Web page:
Analysis; Global Economy Issues Up at G-7 Meet
Byline: ANDREW MCCATHIE Deutsche Presse Agentur
BERLIN - Key representatives of the world's financial superpowers are gathering Friday in the German city of Essen for a two-day meeting at the start of what already is shaping up to be an uncertain year for the global economy.
But while an agenda for the two-day meeting of Group of Seven finance ministers and central bank chiefs includes tackling Africa's problems and the risk posed by hedge funds, the markets' focus will be on other issues that could be raised in Essen, notably the currency pressures emerging in Asia.
Indeed, this week's meeting of finance ministers and their central bankers from the world's rich G-7 nations -- the US, Canada, Germany, Britain, Japan, France and Italy -- is likely to be held against the backdrop of US-European tensions over the weakness of the yen.
"For the markets the issue (of the meeting) will be whether the yen is mentioned in the final communique," said Rainer Guntermann, senior economist with the investment house Dresdner Kleinwort.
The euro's recent steady gain against the yen might have set alarm bells ringing in the eurozone about the impact of the strong euro on European international economic competitiveness.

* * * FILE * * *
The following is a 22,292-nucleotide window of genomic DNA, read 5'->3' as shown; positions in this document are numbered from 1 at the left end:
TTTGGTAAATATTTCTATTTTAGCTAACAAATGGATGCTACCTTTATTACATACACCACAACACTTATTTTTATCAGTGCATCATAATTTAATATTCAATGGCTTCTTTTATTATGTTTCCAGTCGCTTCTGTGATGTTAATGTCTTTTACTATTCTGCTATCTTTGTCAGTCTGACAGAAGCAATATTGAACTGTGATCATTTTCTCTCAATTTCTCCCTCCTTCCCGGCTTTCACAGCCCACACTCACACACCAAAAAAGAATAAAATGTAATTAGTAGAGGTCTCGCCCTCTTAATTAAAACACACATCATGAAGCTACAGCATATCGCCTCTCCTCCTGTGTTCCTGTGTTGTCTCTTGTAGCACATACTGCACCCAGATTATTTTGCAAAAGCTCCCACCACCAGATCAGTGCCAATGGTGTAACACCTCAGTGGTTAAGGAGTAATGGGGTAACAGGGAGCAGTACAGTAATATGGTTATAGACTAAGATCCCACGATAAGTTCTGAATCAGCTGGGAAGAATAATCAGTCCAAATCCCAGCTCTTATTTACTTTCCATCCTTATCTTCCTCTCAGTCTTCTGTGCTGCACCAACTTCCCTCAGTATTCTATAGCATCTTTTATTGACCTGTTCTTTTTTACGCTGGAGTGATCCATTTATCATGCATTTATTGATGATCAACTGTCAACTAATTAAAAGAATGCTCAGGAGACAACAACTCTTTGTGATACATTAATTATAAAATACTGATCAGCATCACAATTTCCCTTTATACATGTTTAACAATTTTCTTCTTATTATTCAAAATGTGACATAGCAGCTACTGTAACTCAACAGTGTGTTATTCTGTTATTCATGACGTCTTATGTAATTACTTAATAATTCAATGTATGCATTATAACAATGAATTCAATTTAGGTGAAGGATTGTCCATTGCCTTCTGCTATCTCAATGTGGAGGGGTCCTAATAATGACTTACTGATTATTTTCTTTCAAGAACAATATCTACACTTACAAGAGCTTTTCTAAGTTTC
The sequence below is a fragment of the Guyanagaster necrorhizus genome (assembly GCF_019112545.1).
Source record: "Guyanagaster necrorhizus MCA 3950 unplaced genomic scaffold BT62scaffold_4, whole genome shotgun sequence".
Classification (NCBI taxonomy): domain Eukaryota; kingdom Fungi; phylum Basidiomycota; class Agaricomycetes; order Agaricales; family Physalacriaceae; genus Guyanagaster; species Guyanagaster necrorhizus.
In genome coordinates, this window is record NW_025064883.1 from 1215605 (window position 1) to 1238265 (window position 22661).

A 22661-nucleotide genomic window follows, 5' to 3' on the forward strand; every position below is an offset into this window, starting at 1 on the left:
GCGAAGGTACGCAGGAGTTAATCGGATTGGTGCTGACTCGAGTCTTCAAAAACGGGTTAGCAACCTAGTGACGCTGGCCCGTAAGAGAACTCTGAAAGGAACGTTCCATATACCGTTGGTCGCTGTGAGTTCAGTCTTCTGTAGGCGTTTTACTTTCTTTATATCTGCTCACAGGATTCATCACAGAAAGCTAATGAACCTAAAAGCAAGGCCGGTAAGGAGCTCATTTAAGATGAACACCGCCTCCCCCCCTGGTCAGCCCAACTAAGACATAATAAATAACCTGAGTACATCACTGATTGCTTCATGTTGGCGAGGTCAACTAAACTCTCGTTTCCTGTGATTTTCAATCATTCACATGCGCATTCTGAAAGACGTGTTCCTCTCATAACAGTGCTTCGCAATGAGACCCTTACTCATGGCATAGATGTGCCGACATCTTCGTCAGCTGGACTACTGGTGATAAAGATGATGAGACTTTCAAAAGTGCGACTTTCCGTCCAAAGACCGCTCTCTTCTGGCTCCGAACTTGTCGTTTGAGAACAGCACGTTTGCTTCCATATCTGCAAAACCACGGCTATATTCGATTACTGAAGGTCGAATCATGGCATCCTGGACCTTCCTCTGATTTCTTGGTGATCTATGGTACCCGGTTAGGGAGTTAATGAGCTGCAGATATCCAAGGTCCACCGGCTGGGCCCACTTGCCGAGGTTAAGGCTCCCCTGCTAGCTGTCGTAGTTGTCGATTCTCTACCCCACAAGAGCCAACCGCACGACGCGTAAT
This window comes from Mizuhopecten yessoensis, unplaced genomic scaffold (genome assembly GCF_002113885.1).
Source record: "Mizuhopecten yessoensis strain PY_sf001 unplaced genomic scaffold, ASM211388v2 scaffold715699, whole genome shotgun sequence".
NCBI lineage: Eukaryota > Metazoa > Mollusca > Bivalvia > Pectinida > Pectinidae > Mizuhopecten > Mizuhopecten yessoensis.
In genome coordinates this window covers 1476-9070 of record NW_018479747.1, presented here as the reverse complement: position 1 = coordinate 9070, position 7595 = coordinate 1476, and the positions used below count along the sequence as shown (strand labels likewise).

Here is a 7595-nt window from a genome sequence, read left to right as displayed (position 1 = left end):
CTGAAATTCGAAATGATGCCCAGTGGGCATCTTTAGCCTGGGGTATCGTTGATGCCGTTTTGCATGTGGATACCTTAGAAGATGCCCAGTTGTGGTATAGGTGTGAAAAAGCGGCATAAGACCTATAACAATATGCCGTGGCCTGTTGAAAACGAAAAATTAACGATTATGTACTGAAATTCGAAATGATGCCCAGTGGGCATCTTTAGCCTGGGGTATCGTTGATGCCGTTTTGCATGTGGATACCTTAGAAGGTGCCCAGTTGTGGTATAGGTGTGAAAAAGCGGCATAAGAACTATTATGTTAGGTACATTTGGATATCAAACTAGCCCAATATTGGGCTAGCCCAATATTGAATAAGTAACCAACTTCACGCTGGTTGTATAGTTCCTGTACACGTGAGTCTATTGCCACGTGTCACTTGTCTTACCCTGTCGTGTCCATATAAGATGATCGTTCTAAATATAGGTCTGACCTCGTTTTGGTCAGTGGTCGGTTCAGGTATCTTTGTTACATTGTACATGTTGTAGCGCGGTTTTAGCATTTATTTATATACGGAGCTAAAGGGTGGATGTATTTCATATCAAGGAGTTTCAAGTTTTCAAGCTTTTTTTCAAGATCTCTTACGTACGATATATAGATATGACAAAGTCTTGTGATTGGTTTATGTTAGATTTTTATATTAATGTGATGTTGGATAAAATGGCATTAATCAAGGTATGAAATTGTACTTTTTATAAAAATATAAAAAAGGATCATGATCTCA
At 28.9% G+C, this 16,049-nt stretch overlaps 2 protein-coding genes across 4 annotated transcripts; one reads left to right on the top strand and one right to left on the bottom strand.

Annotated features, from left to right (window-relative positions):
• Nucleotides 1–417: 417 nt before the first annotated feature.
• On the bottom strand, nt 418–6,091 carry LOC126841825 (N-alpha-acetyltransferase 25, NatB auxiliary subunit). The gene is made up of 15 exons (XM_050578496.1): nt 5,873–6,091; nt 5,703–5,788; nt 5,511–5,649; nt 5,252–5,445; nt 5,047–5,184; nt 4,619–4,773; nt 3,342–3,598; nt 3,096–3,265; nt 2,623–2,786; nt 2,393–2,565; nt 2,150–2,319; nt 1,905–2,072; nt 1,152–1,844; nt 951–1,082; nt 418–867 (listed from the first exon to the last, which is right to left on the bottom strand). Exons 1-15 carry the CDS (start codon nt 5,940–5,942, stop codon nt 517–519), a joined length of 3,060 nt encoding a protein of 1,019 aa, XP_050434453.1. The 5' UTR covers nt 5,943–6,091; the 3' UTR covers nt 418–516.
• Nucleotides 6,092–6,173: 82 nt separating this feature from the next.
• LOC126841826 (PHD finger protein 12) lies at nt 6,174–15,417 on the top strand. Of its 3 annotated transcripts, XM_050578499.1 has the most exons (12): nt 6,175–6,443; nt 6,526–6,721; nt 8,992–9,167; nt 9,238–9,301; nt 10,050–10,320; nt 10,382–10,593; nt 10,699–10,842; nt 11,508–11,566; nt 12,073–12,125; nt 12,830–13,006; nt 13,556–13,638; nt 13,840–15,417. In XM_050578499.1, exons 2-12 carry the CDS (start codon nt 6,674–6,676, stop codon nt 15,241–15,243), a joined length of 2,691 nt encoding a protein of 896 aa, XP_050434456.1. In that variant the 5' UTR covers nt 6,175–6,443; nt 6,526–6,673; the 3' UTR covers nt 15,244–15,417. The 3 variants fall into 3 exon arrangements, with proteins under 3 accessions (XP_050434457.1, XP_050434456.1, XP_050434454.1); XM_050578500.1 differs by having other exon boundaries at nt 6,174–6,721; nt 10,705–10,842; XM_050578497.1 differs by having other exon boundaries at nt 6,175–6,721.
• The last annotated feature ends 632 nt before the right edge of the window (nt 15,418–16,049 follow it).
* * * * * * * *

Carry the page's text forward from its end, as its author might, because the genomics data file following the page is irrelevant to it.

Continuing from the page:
But at present, the prospects of the Essen meeting reaching a consensus on action to boost the yen appears unlikely with Washington and Canada resisting moves by G-7 eurozone members -- Germany, Italy and France -- to push the Japanese currency to the centre stage of the talks in the city's historic Villa Huegel.
Rather than a reference to the yen, most analysts believe that the Essen communique will only include a general expression of the G-7 meeting's worries about so-called economic imbalances in Asia.
However, a sense of unease about the a loss of competitiveness in Europe and the US in the wake of China's growing economic might has opened the way for the G-7 to be more forthcoming on the need for Beijing to take additional steps to address the weakness of its national currency, the yuan, analysts say.
But with economic forecasters divided on the outlook for the world economy and currency markets over the coming 12 months, both money markets and economists are likely to want hear from the Essen meeting how the ministers and monetary officials they are sizing the prospects for global growth.
And more specially, the extent of the risks posed to the international economy by oil prices, global protection and the ongoing threat of instability in the Middle East, in particular following reports that the US was weighing up a military strike against Iran. …